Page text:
Kevin Prosch has always had the ability to expand the parameters of contemporary worship music. I was blown away by his early records, especially Even So Come and Come to The Light, which were both highly listenable, and highly personal. His band, The Black Peppercorns, were less “church music” oriented and sang songs about love and life. And the music was great.
For the most part, Tumbling Ground is a fun and light record. Whang Dang Do is a fun, silly country-ish closer. Hopelessly in Love, which has always been my favorite, is just a great upbeat love song that has a great guitar sound. She Walks in Beauty is another standout, while the emotional opener Please has all the signs of a telltale Prosch song.
For Prosch, it marked the beginning of a prolific period. It was the first of five record he recorded from 1995-98, one of which (The Finer Things in Life) was a collaboration with music veteran, guitarist Bryn Haworth. The Black Peppercorns definitely set the bar high for Prosch, who has always been a great songwriter and definitely knows how to hit you between the eyes lyrically. Tumbling Ground is great place introduction to Prosch if you haven’t heard him before.
Tracks: 1. Please; 2. She walks in beauty; 3. Love is all you need; 4. Tumbling ground; 5. Thinking of you; 6. Come to me; 7. Hopelessly in love; 8. A song for Natalia; 9. Whang dang do.
Keith Green needs no introduction for most CCM fans, the fiery young piano-playing singer whose tragic death in an airplane crash ended his life far too soon. But his music lives on, as does the legacy of the polarizing artist. He was outspoken with a get-right-with-God, in-your-face approach that defined his career, although he shunned celebrity status. However, in a bitter twist of irony, Green, who blasted the CCM money-making machine for cashing in on the gospel (and even negotiated a contract for his music and concerts to be free), has had his music reissued on various compilations and greatest hits packages over the years…along with books and videos about his life.
You can’t blame the idealist for how things turned out. Nor can you ignore the demand for his music to be heard in the decades that have followed his untimely death. For Him Who Has Ears to Hear was Green’s first record and it is best described as piano-oriented pop that wouldn’t be out of place on an Elton John or Billy Joel album. There are some amazing songs on the record (except for the lyrical content, that is). You Put This Love in My Heart is a great opener, and one of the best tracks alongside He’ll Take Care of The Rest and Your Love Broke Through.
Green would go on to record three more records prior to that fateful flight in 1982. I’ve always enjoyed his music in small doses, and really appreciate his passion and fact that he wore his heart on his sleeve at all times. For Him Who Has Ears to Hear is no doubt a Keith Green classic and must have from the Jesus music era.
Now, this was an alternative worship record that was explicitly named as such. Alternative Worship: Prayers, Petitions, and Praise was an album produced by none other than Michael Knott and featured members from the Aunt Bettys as well as Christian alt-rock heavyweights Terry Scott Taylor (DA) and Gene Eugene (Adam Again).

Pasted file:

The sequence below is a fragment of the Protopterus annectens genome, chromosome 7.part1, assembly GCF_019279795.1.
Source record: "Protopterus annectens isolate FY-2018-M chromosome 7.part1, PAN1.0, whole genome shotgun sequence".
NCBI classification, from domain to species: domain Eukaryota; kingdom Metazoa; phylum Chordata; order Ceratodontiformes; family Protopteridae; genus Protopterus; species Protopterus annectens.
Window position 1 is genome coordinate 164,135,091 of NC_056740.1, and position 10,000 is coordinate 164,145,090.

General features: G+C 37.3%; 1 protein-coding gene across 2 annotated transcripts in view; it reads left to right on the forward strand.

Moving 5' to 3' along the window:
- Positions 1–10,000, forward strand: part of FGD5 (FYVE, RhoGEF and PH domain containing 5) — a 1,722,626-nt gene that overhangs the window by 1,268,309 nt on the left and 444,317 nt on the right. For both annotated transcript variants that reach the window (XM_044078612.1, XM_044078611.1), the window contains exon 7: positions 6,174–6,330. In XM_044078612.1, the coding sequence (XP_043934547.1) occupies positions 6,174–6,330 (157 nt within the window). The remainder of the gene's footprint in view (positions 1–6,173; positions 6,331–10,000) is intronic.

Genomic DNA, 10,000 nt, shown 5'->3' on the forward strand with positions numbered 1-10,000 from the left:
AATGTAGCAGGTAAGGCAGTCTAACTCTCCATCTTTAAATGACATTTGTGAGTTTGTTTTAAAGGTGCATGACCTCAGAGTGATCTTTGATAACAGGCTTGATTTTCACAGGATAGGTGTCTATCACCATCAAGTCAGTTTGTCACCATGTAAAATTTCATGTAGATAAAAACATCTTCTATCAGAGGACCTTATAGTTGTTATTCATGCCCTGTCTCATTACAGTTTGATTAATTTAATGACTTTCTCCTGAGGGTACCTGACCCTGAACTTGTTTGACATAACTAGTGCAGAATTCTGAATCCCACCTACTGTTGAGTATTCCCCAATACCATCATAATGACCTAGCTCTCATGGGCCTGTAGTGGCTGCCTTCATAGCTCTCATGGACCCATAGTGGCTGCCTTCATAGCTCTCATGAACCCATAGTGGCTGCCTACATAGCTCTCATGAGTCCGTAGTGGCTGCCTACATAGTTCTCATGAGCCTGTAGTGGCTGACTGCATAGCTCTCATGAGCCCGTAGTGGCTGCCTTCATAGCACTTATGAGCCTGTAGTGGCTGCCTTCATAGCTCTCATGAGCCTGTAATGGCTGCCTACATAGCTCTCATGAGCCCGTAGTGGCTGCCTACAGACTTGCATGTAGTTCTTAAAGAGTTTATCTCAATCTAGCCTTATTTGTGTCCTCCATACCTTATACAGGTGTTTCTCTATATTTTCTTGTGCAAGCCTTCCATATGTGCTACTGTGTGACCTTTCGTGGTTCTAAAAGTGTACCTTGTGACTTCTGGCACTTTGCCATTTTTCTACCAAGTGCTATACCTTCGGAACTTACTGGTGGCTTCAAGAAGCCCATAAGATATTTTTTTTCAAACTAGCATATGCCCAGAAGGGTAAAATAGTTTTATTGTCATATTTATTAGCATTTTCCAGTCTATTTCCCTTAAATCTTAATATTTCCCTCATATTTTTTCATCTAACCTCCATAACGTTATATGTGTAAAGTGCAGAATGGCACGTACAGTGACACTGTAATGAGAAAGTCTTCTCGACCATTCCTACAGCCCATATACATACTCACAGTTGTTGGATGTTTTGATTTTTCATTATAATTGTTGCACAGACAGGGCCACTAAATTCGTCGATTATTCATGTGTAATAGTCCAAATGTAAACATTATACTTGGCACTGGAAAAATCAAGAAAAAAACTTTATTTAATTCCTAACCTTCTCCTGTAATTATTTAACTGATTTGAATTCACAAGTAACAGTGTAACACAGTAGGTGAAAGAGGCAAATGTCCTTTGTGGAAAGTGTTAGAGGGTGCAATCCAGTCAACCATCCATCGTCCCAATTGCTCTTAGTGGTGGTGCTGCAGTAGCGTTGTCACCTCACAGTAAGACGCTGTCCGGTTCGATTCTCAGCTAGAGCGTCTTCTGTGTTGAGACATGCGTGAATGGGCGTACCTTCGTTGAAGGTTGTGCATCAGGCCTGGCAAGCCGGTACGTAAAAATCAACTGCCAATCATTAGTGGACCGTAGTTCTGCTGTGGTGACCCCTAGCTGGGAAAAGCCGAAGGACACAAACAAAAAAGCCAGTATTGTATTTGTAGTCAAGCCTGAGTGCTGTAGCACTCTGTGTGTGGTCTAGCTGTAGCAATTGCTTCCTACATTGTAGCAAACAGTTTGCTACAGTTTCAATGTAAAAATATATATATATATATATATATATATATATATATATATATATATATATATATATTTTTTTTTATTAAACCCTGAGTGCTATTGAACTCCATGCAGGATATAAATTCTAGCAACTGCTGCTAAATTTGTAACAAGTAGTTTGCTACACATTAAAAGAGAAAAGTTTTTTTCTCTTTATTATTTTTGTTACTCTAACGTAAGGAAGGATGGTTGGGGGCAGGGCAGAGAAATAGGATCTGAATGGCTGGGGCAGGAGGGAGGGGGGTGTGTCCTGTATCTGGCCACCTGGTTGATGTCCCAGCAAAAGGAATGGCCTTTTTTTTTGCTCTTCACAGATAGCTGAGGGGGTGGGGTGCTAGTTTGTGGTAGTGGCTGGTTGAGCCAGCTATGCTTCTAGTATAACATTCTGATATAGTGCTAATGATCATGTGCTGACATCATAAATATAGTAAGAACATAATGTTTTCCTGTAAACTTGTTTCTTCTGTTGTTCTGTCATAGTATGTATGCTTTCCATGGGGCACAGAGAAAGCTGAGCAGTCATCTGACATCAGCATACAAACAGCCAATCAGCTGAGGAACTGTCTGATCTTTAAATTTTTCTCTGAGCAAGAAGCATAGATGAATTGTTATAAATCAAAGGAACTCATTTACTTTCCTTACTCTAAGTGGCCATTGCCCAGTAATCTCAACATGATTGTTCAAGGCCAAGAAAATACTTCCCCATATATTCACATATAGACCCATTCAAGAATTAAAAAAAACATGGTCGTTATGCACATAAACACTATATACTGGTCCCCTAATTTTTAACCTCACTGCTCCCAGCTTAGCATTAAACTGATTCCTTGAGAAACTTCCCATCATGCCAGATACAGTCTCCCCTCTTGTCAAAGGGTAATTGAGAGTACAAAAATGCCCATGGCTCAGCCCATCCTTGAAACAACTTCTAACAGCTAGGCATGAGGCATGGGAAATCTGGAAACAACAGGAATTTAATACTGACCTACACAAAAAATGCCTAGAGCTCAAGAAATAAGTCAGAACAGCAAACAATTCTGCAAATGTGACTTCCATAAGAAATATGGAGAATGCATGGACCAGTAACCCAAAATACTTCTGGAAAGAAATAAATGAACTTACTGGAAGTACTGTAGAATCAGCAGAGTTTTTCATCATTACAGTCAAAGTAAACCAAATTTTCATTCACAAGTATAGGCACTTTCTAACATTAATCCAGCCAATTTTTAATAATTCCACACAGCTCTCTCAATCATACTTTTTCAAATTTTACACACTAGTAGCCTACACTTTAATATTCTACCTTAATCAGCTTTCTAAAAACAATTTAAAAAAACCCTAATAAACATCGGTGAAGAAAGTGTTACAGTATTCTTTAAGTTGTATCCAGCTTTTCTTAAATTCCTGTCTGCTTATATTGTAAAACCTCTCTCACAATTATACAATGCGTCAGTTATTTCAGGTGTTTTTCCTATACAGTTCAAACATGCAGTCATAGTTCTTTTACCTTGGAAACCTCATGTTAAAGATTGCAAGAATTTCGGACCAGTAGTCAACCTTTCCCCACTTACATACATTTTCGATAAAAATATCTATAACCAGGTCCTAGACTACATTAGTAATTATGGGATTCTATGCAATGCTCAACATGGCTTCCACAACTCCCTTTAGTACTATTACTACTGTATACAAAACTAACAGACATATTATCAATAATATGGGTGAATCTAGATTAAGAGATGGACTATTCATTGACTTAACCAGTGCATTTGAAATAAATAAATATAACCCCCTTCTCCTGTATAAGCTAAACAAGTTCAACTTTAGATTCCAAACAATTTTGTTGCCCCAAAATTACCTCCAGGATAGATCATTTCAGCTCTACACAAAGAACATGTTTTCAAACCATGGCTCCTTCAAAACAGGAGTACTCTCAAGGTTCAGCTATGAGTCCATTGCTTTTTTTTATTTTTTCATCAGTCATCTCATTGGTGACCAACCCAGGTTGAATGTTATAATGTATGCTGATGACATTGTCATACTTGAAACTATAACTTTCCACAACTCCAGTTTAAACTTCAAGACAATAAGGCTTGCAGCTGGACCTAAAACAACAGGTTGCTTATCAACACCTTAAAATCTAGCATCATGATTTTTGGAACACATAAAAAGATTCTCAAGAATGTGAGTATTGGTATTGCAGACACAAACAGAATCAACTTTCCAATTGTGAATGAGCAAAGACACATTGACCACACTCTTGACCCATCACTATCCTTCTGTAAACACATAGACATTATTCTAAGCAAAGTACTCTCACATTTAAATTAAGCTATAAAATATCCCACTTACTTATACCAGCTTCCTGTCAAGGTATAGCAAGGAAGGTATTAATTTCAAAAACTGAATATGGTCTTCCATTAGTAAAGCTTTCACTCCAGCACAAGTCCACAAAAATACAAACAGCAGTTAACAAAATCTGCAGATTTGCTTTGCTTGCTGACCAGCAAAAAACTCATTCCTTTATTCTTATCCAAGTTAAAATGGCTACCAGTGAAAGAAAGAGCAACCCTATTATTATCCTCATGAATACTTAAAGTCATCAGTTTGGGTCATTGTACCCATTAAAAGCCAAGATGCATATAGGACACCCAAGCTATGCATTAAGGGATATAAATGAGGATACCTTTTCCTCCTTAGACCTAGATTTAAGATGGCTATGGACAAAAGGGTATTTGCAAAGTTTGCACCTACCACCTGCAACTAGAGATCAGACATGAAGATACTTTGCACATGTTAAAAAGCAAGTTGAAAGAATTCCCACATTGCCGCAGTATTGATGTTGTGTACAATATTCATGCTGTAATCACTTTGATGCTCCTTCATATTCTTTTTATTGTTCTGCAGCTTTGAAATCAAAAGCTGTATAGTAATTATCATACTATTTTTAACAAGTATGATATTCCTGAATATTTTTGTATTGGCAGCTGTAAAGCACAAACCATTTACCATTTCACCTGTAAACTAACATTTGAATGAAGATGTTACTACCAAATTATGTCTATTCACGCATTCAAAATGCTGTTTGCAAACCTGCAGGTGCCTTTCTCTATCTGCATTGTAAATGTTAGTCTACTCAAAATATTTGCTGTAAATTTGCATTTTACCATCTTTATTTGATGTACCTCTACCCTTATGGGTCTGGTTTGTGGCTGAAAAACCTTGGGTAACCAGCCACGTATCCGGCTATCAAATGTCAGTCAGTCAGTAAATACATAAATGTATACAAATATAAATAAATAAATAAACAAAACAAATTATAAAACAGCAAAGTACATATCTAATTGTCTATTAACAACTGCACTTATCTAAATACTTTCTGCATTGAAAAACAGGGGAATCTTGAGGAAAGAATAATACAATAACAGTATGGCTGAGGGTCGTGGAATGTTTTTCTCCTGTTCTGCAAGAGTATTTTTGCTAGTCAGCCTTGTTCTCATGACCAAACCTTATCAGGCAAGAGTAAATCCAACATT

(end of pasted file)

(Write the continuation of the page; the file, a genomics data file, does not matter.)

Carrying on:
The record is a collection of what can best described as melancholy worship songs. Although the album boasts some bright spots, its mostly sombre, yet hopeful. “River of Love” has always been my favorite song alongside “Shine.” There are also a pair of acoustic numbers that are absolutely brilliant. Knott sings accompanied by piano on “Call on You,” then acoustic guitar on “Never Forsaken.” Both songs typify the back half of the record, which is generally subdued and acoustic. There’s even a rendition of the traditional hymn “Holy, Holy, Holy.”
This remains one of my favorite records to this day. It’s also another reminder of Knott’s versatility as a songwriter and musician, and another nod to just how good some of the music was that came from the fringes of the CCM scene in the early ’90s.
Now here’s a record that blew away my conceptions of what contemporary worship was all about. It was beautiful, devotional, liturgical and meditational. It coloured outside the lines of what “worship” in the Evangelical church was all about. There were elements of mystery, intrigue and awe. It felt like being at a Catholic mass, as scary as that was (and may still be) for some Protestants.
And it didn’t hurt that Steve Hindalong and Deri Daugherty of the The Choir, along with a host of their CCM counterparts, were involved in the project. The record plays out in three parts: Mystery, Atonement and Inspiration. I’ve always thought Beautiful Scandalous Night was absolutely stunning, perhaps the most beautiful song ever written about the crucifixion. And the harmonies on the traditional My Redeemer Lives are spine-tingling. Oh, and Sanctified is a pure joy to listen to, thanks to the Julie Miller/Buddy Miller/Victoria Williams trio.
In retrospect, this may be my favorite worship album ever. It’s not nearly as “commercial” as what record executives may like, but it’s darn good. If you haven’t heard it, but love to revel in the mystery of the cross, this album may just blow you away.
Tracks: 1. Clouds, Rain, Fire (2:48); 2. Round About You (3:18); 3. Sanctus (1:51); 4. When The Sun Fades (4:51); 5. Heal Us Oh Lord (1:29); 6. Beautiful Scandalous Night (3:48); 7. Kyrie (2:19); 8. My Redeemer Lives (2:53); 9. Sanctified (2:42); 10. Teach Us To Love You (4:02); 11. Peace (3:25); 12. Agnus Dei-Dona Nobis Pacem (4:06)